Golf Digest (South Africa) - - Golf Digest - BY STUART MCLEAN, ED­I­TOR

Golfers around the world as­pire to at­tend one of the four ma­jors.The Mas­ters is usu­ally the favourite. But, get­ting a badge for Augusta Na­tional is dif­fi­cult, and if you’re lucky enough to ob­tain one, it comes with a hefty price tag.

For any­one seek­ing to ex­pe­ri­ence the spe­cial qual­i­ties of a ma­jor, a good one to at­tend would be the 148th Open Championship at Royal Portrush GC in North­ern Ire­land in 2019. It will be a rar­ity among ma­jors in that the Open is re­turn­ing to this part of the UK for the first time in 68 years. Since it was last there in 1951 (Bobby Locke was the de­fend­ing cham­pion), the ma­jors have only been played in the US, Scot­land and Eng­land.

The R&A have long ob­served a strict rota of links cour­ses for the Open – five in Scot­land and four in Eng­land – so there was re­ally no need to add an­other. But Royal Portrush is such a fa­bled championship links that it didn’t take much per­suad­ing for The R&A to re­con­sider the lo­gis­tics of host­ing an Open there, and then agree to it when their de­mands were met.The suc­cess of Ir­ish golfers Padraig Har­ring­ton, Dar­ren Clarke and Rory McIl­roy in win­ning the claret jug must have in­flu­enced their much-lauded de­ci­sion.

McIl­roy holds the Portrush course record, a re­mark­able 61 at age 16 in 2005, with a back nine of 28, in the North of Ire­land Am­a­teur. Portrush is a small sea­side re­sort, where golf has been an at­trac­tion for more than a cen­tury, and I was for­tu­nate to be there on the eve of the re­cent Ir­ish Open at nearby Port­stew­art. My visit co­in­cided with the open­ing of two spec­tac­u­lar new holes on Royal Portrush’s Dun­luce Links. One of the con­di­tions of tak­ing the Open back to NI was that the club had to agree to the elim­i­na­tion of the two bland fin­ish­ing holes, 17 and 18, which had served the club well for many decades.The old 16th is now the 18th; sadly you can’t see the green from the club­house.

These two holes and their sur­round- ings will be bull­dozed flat to ac­com­mo­date the vast tented fa­cil­i­ties the mod­ern Open re­quires.This dras­tic mea­sure will se­cure Royal Portrush’s per­ma­nent po­si­tion on the Open rota.Tourism NI be­lieves that hav­ing an Open course will grow rev­enue from golf tourism from £32 mil­lion to £50 mil­lion by 2020. Hav­ing the Ir­ish Open at Port­stew­art, a links as dra­matic in ap­pear­ance as Portrush, was the first step in show­cas­ing golf on the Cause­way Coast to a global au­di­ence. Port­stew­art did some bull­doz­ing of their own to get this Euro­pean Tour event, flat­ten­ing their old club­house, and build­ing a new enor­mous ed­i­fice.The NI gov­ern­ment played its part by con­struct­ing new roads, and you can now reach Portrush from Belfast in 90 min­utes. It’s three hours from Dublin.With a train sta­tion at Portrush, big crowds can be ex­pected at the Open.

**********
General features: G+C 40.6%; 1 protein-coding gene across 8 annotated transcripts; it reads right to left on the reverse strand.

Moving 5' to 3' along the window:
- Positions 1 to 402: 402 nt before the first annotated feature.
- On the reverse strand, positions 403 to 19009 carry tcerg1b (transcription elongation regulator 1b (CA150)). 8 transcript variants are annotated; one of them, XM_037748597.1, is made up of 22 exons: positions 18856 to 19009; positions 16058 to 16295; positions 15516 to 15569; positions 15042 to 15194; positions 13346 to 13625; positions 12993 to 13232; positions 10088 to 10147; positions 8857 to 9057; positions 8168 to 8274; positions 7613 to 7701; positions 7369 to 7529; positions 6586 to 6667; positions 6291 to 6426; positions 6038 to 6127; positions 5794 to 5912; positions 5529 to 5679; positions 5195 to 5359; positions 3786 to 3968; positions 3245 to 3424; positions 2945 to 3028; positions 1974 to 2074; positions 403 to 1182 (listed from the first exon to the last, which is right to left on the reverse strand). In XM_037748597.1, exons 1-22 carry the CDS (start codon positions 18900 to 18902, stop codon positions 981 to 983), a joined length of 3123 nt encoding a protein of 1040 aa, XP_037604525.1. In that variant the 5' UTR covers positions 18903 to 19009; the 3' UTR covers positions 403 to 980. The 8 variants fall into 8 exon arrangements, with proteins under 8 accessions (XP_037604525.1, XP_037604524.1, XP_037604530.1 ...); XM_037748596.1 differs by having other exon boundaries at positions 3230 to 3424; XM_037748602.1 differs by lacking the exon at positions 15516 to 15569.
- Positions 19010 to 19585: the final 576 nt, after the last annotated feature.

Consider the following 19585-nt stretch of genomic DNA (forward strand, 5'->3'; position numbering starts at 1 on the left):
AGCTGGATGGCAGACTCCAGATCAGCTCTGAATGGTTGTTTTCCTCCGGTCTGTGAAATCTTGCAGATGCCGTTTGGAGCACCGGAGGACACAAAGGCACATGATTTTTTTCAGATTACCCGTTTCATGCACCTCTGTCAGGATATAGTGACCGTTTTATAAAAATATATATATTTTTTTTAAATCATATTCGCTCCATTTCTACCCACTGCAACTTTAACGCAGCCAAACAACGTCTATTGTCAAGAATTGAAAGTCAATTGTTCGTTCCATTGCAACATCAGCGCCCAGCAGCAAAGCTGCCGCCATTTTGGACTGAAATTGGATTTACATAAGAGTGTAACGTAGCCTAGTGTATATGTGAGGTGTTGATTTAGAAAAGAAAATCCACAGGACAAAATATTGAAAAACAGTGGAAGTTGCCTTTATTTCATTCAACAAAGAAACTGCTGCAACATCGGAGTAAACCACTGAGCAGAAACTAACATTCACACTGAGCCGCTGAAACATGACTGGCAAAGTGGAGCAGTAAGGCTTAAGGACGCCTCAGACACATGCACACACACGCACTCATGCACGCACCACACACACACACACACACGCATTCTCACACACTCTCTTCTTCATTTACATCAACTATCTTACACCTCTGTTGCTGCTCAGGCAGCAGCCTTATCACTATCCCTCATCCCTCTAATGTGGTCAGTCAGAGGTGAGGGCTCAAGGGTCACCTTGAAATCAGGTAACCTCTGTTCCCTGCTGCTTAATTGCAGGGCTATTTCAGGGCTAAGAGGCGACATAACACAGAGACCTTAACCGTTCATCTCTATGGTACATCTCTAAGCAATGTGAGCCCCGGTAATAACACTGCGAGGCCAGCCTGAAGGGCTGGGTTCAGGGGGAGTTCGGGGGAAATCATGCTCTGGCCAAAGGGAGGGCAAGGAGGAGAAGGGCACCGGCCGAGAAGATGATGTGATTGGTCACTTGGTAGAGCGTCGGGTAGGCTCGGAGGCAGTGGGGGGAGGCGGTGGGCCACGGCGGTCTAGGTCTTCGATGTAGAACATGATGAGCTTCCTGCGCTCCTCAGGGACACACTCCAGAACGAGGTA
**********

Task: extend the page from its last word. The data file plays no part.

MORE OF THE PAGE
A vis­i­tor green fee at Royal Portrush is R3 200 (£190), and the four­balls of Amer­i­can and Ja­panese tourists roll out ev­ery day in sum­mer. It’s a friendly club. The starter in­formed me there had been 87 ap­pli­ca­tions that day for cad­dies.The club only has 60 cad­dies to call upon, so nearly half were do­ing dou­ble shifts, morn­ing and af­ter­noon. It’s all feed­ing the lo­cal econ­omy.

Royal Portrush will be an ex­cit­ing ad­di­tion to the Open rota, be­cause it is a vis­ually thrilling links at which to play and view golf.The rugged, un­du­lat­ing ter­rain is the chal­lenge, so the course only has 62 bunkers, fewer than any other links on the rota.The two new holes at the far end of the course, Nos 7 and 8, have been built amidst gi­ant dunes on part of the neigh­bour­ing Val­ley Links.This is where Graeme McDow­ell honed his golf­ing skills as a mem­ber of Rath­more GC, a work­ing man’s club.

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